The authors conclude that while domestic dogs have adapted a scavenging lifestyle, they appear to have done so without giving up a strong preference for meat. They suggest that while the domestic dog has indeed evolved to more efficiently digest carbohydrate and exist on a carbohydrate-rich scavenged diet, they continue to be strongly attracted to the smell of meat and preferentially select meat-smelling foods. (Not surprising at all to most dog owners; but again, good to have science backing up experiences and beliefs).

But wait, they are not finished. The same researchers then asked……”So, are domestic dogs born with this preference for meat or is it a learned trait?” Using a clever design, they found out:

The Study: The researchers conducted the same series of the experiments described above with the puppies of free-ranging dogs.  The puppies were 8 to 10 weeks of age at the time of testing.

Results: Here is what they found:

  • Puppies did not discriminate: Unlike the adult dogs, puppies near weaning age showed no clear preference for foods that smelled strongly of meat and chose each food selection equally, regardless of how intensely it smelled of meat.
  • Sniff and snatch strategy: While the adult dogs tended to first inspect (smell) all available food choices before choosing and consuming one, puppies did not show this behavior. Rather, they would smell a food, eat it and then move to the next food, showing little to no preference. The vast majority (89 %) of choices made by puppies followed this behavior pattern.

The authors speculate that because puppies consume a protein-rich diet in the form of their mother’s milk, there is little selective pressure for an innate selection bias towards the smell of meat. It is only after weaning, when pups begin to scavenge, that preferentially selecting foods that smell like meat (and are correlated with a high protein content) becomes important. They suggest that, as has been shown in a number of other species, puppies learn their food selection preferences from the mother (i.e. cultural transmission of knowledge) and then as they mature and begin to scavenge, operantly.

Take Away for Dog Folks: The first study’s results with adult, free-ranging dogs tell us that the dogs in this set of experiments were selecting foods based primarily on smell rather than an ability to discern actual meat content. The adult dogs were operating under the (pretty efficient) rule of “If it smells like meat, eat it” (We all know and love dogs who do this…..). This strategy is probably strongly selected for in an environment in which resources are limited, there are few energy and protein-dense foods available, and competition between dogs is high.  This is not really a surprising result – except for the fact that the authors found that the scent of meat was more important than the actual meat (or protein) content of the food. Newly weaned puppies, on the other hand, lack this choice bias and appear to learn to choose “meaty” foods after weaning, either from the food choices of their mother, operantly, or most likely, a combination of the two.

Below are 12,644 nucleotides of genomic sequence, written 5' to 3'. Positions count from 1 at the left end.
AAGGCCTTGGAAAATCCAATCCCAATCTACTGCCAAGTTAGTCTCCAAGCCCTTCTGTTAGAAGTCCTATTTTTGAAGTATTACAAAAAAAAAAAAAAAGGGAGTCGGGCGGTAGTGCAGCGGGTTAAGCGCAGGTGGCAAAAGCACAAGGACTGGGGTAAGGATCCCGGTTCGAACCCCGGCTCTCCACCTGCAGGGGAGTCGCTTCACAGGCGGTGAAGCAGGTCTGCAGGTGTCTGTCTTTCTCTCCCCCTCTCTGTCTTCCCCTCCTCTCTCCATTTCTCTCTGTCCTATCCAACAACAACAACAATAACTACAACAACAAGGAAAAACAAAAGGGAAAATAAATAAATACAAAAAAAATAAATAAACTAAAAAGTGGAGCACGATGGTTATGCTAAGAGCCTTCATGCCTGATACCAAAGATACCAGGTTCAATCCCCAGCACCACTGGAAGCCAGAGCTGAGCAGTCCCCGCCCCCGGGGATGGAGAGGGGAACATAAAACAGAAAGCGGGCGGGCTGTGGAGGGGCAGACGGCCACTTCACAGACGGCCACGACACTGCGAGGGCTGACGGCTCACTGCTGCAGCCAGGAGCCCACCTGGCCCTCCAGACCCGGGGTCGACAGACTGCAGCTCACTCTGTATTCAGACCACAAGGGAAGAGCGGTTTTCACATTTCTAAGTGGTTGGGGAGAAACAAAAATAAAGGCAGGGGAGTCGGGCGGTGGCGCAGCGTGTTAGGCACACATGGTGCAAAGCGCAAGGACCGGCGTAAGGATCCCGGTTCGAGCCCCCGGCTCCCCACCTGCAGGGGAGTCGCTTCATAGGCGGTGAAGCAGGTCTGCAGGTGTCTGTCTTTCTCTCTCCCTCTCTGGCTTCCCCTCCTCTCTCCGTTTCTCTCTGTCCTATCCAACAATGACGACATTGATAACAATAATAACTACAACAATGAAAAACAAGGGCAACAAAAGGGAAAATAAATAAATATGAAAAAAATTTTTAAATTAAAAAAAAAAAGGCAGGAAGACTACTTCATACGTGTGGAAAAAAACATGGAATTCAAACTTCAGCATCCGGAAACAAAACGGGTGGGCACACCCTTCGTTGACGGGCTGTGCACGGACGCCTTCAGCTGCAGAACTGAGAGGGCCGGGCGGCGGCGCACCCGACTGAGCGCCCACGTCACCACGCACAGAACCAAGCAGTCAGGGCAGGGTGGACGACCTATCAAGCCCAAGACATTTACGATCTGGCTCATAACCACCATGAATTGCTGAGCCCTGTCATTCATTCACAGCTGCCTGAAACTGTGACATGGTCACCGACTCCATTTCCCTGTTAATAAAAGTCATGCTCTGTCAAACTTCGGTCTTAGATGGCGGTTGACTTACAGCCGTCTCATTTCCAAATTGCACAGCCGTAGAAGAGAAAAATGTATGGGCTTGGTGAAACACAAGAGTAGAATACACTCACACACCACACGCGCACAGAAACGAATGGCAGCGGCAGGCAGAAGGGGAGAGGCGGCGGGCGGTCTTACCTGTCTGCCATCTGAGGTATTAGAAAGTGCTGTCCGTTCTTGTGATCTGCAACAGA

So, what does this tell us about feeding our own dogs? Well, perhaps most importantly for all of you who enjoy a good internet scuffle, these results suggest that while dogs are predisposed to enjoy the taste of meat ingredients and clearly prefer these foods, puppies do not appear to be born with an attraction to the smell of meat per se and these preferences are influenced by learning early in life. On a practical level, these data, along with those of earlier studies of taste preferences in dogs and other species, tell us that the foods that are offered to a puppy at a young age should be expected to strongly influence the pup’s food and taste preferences as an adult dog.

Cited Studies:

  1. Bhadra A, Bhattacharjee D, Paul M and Ghadra A. The meat of the matter: A thumb rule for scavenging dogs. Ethology, Ecology and Evolution 2016; 28:427-440.
  2. Bhadra A and Bhadra A. Preference for meat is not innate in dogs. Journal of Ethology 2014; 32:15-22.
  3. Hewson-Hughes AK, Hewson-Hughes VL, Colyer A, Miller AT, McGrane SJ, et al. Geometric analysis of macronutrient selection in breeds of the domestic dog, Canis lupus familiarisBehavioral Ecology 2012; 24:293-304.
  4. Roberts MT, Bermingham EN, Cave NJ, Young W, McKenzie CM and Thomas DG. Macronutrient intake of dogs, self-selecting diets varying in composition offered ad libitum. Journal of Animal Physiology and Nutrition

Interested in Learning More about Canine Nutrition? Take a Look at the new Science Dog Course!

“Basics of Canine Nutrition”

If you enjoy reading The Science Dog, take a peak at Linda Cases’ newest book, “Dog Smart: Evidence-based Training with The Science Dog“!

24 thoughts on “A Taste for Meat?

  1. Pingback: Can We Feed Dogs a Healthful Vegan Diet? | The Science Dog

  2. I read your carbohydrate article in the whole dog journal and it referred to the ANY2B gene which is much higher in the average dog than in wolves. But what about if you have a dog who is from sled dog lineage, with a very low amylase level. would they get the energy they need from a normal kibble diet with high carbohydrates?